Washington actually traded for Sharpe prior to training camp. They sent a 6th round pick to the Vegas Raiders in return for Sharpe and a 7th round pick. Parenthetically, the Raiders forfeited the pick they received from Washington as punishment for failure to follow COVID protocols in the 2020 season. Sharpe was on the field for 184 offensive snaps, mostly in Weeks 10, 11, and 12 due to injuries on the offensive line and did not look good. Sharpe is a replacement-quality player who played the 2020 season on the RFA tender price of $2.1m. If he returns to the WFT at all, it should only be on a league minimum salary.
RG Brandon Scherff
Opinions vary widely on what to do about Scherff. Among those who publish articles on Hogs Haven, Mark Tyler has strongly agitated in favor of re-signing the team’s 2015 5th overall pick, who has already played out his rookie contract, his 5th year option and a year on the franchise tag. Scherff earned $15m this year playing on the tag, but the salary cap is set to go down next season, and most teams in the league will be faced with more limited salary cap space than Washington, whom OTC estimates to have the fifth-most available cap space in the NFL. KS4GM, on the other hand, has said repeatedly that paying $15m for a guard is not good value, and so Washington should let Scherff walk in free agency.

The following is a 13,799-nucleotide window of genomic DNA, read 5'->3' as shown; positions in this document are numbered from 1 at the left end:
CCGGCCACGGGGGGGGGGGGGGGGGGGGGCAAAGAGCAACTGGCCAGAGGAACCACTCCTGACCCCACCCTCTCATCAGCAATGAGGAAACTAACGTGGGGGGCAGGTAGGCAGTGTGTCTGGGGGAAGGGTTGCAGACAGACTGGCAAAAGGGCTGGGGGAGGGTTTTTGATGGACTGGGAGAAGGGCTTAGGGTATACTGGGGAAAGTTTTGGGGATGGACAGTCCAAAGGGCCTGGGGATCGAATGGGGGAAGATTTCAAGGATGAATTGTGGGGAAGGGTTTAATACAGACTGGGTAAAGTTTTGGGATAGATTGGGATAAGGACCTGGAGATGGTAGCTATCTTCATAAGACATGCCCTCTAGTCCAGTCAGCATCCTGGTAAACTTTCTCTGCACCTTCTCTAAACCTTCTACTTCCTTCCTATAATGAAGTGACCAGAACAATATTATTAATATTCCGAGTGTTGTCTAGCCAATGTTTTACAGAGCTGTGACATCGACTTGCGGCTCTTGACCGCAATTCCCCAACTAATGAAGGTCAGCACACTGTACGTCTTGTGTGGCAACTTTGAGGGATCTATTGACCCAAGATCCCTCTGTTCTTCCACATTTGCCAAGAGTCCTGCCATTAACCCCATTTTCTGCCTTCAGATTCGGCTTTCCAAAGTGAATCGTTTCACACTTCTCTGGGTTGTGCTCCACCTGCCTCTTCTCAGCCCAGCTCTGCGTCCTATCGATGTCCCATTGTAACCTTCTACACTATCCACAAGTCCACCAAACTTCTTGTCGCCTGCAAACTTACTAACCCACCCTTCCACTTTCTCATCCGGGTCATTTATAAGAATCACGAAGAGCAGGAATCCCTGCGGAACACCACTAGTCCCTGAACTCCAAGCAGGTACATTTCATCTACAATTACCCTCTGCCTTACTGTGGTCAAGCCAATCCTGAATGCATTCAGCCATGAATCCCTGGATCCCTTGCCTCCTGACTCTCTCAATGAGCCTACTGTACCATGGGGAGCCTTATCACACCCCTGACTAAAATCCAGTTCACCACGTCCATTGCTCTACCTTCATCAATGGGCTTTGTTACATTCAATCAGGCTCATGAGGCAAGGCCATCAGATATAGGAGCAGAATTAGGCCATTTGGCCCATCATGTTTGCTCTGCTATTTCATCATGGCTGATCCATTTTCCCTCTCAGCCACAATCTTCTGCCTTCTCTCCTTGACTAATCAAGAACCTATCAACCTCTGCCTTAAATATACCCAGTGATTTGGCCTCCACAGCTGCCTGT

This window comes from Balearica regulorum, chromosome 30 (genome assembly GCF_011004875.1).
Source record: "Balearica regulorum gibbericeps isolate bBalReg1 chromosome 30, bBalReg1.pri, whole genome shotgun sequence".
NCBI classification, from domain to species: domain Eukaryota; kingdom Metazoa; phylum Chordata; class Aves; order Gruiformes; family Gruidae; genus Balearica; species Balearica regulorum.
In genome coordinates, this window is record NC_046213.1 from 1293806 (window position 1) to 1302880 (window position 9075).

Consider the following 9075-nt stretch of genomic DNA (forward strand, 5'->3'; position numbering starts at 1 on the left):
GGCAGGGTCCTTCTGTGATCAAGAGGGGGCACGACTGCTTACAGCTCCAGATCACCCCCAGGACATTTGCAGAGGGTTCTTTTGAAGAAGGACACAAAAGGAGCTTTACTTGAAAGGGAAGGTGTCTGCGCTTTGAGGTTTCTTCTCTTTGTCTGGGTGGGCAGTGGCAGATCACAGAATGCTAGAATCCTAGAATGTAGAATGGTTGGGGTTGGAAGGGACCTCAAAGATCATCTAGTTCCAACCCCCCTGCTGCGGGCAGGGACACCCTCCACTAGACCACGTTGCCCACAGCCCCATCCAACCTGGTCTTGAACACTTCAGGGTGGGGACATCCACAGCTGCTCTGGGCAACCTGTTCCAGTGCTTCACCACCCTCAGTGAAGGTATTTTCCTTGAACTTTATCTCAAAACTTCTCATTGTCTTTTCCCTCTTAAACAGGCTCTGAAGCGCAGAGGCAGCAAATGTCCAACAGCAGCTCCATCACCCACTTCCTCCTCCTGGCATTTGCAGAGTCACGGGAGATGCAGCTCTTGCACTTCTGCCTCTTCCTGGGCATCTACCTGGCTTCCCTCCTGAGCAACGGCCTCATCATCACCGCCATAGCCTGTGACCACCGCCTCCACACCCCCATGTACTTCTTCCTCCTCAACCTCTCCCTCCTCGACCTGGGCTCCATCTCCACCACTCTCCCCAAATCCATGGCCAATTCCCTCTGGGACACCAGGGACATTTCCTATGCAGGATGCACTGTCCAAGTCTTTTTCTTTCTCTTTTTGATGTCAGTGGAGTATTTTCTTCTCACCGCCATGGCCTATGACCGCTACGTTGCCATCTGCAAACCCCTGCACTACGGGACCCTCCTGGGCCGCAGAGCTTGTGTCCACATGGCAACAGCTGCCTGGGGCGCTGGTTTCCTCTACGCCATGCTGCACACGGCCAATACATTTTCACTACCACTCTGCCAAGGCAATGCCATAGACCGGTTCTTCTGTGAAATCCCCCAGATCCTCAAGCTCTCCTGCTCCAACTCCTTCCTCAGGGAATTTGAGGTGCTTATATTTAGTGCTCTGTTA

I’m a bit ambivalent, seeing both arguments, but I think that having Scherff locked in for another few years at RG between Chase Roullier and Morgan Moses would allow the team to move forward on building a championship roster. The only argument against extending Scherff is the value of devoting a lot of salary cap to a guard, but the importance of the position has been increasing as teams have invested defensive interior pass rushers and run stuffers. Additionally, outside of quarterback or wide receiver, I can’t see the team offering a big-dollar contract to any other free agents in 2021.
With the salary cap restrictions league-wide being what they will be this year, I don’t think Scherff will see a robust market in free agency, meaning that the Football Team can probably get a deal done with him without having to break the bank. I believe Ron Rivera is gonna want to keep Scherff around, and that the team may find a way (maybe simply by offering more guaranteed money) to get a contract done that works for both the player and the franchise. I think the odds are better than even that Brandon Scherff will remain in Washington where he has repeatedly said he wants to be.